I marvel that this programming contest could be seen as a challenge. Admittedly, the original game, roughly 1,112 lines of code, dwarfs a similar game I wrote in in 1996, a mere 624 lines of Applesoft. But a game for a teletype machine has to be even more basic than one for the Apple II, and development tools such as Unity make far more complex games even easier to develop than a BASIC game was 35 years ago. How hard could it be to port, or even develop from scratch, a new D&D #1?

Turns out a straight port might not be enough to win; it's the flair each developer implemented that earned them recognition. Sean Fahey recently alerted me that the contest winners had been announced, and that across the two categories were 24 entrants and six winners. Mundi King produced the winning Web port, though I've not been able to get past the initial prompts, being stymied by passive-aggressive "WHO SAID YOU COULD PLAY" responses. I prefer Santiago Zapata's runner-up entry, which sports an authentic interface:

Richard Flemming won the Unity version, which can also be run in your browser but requires a plugin. Flemming called the original "1,500 lines of single-letter variable names, magic numbers, and spaghetti logic."

These ports are neat bridges between Ultima's origin and future—and a timely one, given Juiced.GS's recent cover story on the fiftieth anniversary of BASIC. Though I'm not likely to spend much time playing these ports, I'm heartened to know that a new generation has the freedom to enjoy Garriott's legacy across the ages.

If you want to hear Garriott speak further about Ultima, he was interviewed by Greg Kasavin and Felicia Day at this month's Electronic Entertainment Expo (E3).

What schools don't teach

March 18th, 2013 11:18 AM
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Computers play an important role in education, be it in programming or game design. Retrocomputers like the Apple II can be especially valuable in any of these disciplines, especially programming. The finite, knowable universe of an 8-bit machine provides the perfect canvas on which budding programmers can craft their first algorithms.

But in many schools, the question isn't with what computers should programming be taught, but whether programming should be taught at all. Demand for programmers has never been higher, with the number of positions growing at twice the national rate. Yet ninety percent of schools offer no programming courses at all, leading to colleges graduating fewer computer science majors than they were a decade ago.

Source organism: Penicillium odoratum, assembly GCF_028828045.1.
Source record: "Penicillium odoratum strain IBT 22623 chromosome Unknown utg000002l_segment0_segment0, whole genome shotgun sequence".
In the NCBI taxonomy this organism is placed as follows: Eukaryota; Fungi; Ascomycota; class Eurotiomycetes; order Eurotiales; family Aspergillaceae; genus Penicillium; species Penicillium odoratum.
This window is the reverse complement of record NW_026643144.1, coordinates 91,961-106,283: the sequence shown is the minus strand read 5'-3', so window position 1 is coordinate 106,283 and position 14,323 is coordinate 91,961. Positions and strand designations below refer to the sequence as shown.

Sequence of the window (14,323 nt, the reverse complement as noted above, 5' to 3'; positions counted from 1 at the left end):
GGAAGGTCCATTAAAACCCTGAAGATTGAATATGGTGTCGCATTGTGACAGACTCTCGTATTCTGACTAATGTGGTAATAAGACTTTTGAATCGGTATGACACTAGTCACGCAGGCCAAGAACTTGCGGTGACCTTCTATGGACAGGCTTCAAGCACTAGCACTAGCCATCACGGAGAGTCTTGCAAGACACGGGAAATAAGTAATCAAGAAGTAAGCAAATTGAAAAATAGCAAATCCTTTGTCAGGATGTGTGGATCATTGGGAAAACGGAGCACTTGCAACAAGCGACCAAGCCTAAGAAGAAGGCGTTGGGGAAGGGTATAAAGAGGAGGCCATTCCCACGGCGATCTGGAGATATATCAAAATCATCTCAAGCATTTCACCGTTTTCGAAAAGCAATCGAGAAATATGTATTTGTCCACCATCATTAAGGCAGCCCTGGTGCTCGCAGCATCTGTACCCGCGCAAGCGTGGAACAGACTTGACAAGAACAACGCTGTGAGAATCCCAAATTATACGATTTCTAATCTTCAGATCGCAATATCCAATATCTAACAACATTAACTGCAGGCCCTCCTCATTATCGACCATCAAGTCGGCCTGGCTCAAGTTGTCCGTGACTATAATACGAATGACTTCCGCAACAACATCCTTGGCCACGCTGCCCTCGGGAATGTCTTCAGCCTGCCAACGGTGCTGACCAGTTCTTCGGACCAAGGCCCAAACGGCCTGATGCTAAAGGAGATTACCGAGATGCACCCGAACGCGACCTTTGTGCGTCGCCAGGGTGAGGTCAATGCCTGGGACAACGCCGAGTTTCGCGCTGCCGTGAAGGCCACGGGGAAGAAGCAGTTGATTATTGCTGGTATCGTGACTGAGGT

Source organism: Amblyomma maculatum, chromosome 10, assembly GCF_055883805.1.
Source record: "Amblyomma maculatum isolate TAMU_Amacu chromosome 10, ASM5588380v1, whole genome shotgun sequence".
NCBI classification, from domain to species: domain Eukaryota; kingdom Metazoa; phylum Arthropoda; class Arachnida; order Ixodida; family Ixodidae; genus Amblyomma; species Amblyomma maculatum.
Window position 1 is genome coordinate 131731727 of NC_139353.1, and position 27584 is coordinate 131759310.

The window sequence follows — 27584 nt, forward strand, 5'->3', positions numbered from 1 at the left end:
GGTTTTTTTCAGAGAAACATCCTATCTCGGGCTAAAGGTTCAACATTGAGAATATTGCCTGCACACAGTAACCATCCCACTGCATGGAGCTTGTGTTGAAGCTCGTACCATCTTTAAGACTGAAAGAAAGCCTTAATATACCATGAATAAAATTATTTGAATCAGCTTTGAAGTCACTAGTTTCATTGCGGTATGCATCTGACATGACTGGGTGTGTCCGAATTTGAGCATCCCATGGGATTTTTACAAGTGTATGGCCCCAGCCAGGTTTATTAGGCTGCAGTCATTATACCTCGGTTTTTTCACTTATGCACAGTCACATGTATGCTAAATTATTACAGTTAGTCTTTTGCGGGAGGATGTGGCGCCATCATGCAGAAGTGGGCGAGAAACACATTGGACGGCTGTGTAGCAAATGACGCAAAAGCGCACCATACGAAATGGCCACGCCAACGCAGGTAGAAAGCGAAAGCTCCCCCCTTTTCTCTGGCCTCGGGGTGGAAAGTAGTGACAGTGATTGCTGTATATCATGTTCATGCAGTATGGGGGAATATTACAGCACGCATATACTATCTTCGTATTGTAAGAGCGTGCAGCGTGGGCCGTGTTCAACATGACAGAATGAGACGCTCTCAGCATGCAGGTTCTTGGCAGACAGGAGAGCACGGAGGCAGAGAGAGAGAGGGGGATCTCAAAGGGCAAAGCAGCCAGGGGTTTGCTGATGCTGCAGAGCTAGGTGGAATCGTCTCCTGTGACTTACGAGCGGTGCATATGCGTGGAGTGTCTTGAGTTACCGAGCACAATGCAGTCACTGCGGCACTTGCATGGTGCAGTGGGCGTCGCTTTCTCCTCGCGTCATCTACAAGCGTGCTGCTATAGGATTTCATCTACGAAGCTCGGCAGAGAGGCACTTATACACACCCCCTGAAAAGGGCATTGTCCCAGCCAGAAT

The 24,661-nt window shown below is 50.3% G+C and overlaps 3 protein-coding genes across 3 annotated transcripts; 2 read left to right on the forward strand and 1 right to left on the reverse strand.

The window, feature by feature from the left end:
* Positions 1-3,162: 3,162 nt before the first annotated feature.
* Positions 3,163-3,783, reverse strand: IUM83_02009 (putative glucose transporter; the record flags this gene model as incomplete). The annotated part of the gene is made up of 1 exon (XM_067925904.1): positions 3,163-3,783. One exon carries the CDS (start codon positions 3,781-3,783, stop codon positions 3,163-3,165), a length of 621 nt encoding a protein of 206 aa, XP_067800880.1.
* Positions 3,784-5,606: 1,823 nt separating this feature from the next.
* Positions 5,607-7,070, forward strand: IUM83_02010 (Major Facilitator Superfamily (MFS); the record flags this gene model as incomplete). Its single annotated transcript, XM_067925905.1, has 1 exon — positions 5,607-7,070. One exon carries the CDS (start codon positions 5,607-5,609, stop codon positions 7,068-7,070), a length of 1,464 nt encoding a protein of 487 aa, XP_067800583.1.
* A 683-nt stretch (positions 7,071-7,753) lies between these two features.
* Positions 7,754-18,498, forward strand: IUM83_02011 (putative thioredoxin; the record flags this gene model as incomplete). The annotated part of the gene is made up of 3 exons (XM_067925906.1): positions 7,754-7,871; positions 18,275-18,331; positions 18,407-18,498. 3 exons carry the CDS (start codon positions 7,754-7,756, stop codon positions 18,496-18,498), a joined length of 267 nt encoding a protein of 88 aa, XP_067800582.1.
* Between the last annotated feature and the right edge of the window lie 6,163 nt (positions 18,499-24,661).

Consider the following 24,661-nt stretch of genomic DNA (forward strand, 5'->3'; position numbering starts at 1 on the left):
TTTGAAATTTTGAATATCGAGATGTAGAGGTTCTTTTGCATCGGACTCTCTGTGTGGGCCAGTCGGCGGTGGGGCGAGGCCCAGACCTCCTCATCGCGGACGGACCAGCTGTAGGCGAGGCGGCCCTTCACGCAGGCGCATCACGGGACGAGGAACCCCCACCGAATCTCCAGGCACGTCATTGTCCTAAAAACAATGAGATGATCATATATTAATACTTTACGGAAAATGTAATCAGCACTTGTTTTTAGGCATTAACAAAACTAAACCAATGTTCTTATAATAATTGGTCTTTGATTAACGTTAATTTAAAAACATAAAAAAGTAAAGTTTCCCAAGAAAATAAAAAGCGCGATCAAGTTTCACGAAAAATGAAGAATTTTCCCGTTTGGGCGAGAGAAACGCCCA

The non-profit Code.org is bringing attention to the need for more programming education in this country with a public service announcement (PSA). For this five-minute video, they have recruited the likes of Bill Gates, Mark Zuckerberg, and will.i.am, as well as some less likely suspects.

(There are also one-minute and nine-minute versions of this PSA.)

When I was in high school, a required course was geometry. I found it a challenging course, but reasonably so. The theorems and corollaries about alternate interior angles and their kin weren't intended to train me to be an architect; rather, they were lessons in logic, teaching me how to think and solve.

Programming is the modern geometry, offering similar value to students, whether or not they seek careers in computer programming. I do not consider myself a programmer, yet I have benefitted immensely from the languages I taught myself outside of school. I have occasionally tried to pass on these lessons to friends, showing them some (literally) BASIC concepts on the Apple II, such as variables and FOR loops. They remain completely mystified, with one going so far as to marvel at my own capacity to grasp programming: "You're a creative person, Ken, yet you can program. I've never met anyone whose mind can switch between those two modes so effortlessly."

But programming is creative. A relative who doesn't realize that basic tenet recently characterized programming to me as "Doing the same thing, over and over". How he confused programming with data entry is beyond me. But the fusion of creativity and logic is perhaps best found on this digital landscape, and students would benefit from being introduced to that sandbox — whether or not it's on an Apple II.